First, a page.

In: Estuarine, Coastal and Shelf Science. Volume 96, Pages 1-280 (1 January 2012)
Starting with an international LOICZ workshop near Oslo in 2009 to which 40 international experts from wide ranging disciplines including economics, social sciences and natural sciences had been invited a special issue in Estuarine and Coastal Shelf Science has recently been published featuring highlights of their findings. The discussions explicitly tried to overcome traditional fragmentation in thinking about coastal change, globalization and adaptation. The idea was – by applying a concept loosely following the so called Dahlem Conferences – to encourage out of the box thinking and cross disciplinary discussions; everyone came well prepared and instead of presentations moderated discussions in changing working group arrangements built the backbone of the conference.
The 6 papers that finally resulted and which have recently been published span a broad scope of coastal issues starting with coastal squeeze and the increasing dilemma of integrated management concepts being pushed by global drivers and competing interests while expected to provide local or regional solutions. Issues of addressing the right scale in time and space in coastal change social ecological system research and concrete questions of assessment and monitoring as well as coastal urbanisation are discussed in the wider context of globally and regionally emerging coastal syndromes.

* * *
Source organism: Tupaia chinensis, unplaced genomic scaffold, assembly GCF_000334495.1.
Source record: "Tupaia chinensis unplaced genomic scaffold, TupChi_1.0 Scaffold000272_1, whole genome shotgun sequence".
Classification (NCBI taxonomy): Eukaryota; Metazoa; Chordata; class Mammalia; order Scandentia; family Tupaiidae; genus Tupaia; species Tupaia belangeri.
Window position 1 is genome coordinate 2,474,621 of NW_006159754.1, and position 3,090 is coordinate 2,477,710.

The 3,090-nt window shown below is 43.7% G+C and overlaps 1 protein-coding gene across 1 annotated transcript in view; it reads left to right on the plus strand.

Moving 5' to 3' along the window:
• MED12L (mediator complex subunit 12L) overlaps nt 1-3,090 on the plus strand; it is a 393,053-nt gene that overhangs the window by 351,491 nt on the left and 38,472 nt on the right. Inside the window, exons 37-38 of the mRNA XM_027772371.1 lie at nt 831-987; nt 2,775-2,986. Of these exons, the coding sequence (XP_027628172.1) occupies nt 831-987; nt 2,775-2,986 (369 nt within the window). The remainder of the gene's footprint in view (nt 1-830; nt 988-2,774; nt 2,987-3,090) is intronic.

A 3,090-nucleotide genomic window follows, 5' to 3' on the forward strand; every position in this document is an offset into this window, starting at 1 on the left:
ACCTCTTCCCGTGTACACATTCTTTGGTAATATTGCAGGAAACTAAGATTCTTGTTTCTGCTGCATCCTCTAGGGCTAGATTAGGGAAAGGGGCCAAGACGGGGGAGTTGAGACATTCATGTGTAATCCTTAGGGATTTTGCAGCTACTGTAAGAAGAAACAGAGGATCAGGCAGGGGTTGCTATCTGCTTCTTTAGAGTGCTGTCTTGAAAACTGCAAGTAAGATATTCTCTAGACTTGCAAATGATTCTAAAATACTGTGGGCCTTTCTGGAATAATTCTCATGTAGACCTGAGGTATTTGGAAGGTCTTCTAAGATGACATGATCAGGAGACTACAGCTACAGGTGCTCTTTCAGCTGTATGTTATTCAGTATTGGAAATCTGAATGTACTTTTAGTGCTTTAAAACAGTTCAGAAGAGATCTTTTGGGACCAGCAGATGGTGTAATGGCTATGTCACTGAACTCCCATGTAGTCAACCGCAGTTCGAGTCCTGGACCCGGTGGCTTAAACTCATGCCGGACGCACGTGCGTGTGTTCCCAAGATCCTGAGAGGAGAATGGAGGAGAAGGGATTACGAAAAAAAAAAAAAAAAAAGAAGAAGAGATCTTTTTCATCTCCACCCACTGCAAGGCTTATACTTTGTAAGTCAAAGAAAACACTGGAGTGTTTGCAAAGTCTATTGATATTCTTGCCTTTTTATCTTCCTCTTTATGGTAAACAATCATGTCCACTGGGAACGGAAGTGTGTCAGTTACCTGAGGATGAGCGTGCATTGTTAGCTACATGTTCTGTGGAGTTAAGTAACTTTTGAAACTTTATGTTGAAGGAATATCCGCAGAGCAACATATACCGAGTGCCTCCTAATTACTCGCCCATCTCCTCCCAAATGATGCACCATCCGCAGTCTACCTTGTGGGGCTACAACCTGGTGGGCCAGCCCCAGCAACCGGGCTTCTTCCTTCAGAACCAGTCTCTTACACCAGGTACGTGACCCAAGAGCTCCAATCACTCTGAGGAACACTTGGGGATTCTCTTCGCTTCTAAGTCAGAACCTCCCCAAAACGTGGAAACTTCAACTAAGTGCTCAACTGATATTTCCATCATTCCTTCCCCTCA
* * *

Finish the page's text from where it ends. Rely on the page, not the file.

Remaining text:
Thus the introductory paper which outlines the coastal "squeeze" trapping" around 45% of the world population in the coast between the "Devil and the Deep blue Sea” features the current discussion around new concepts for adaptation to global change. The papers though originating in 2009 have seen continued iterations and are of high significance for both the ICSU and ISSC Visioning process that resulted in the 5 Grand Challenges onto which they map in various aspects. They also reflect current discussions on priorities for the FUTURE EARTH: RESEARCH FOR GLOBAL SUSTAINABILITY CONCEPT.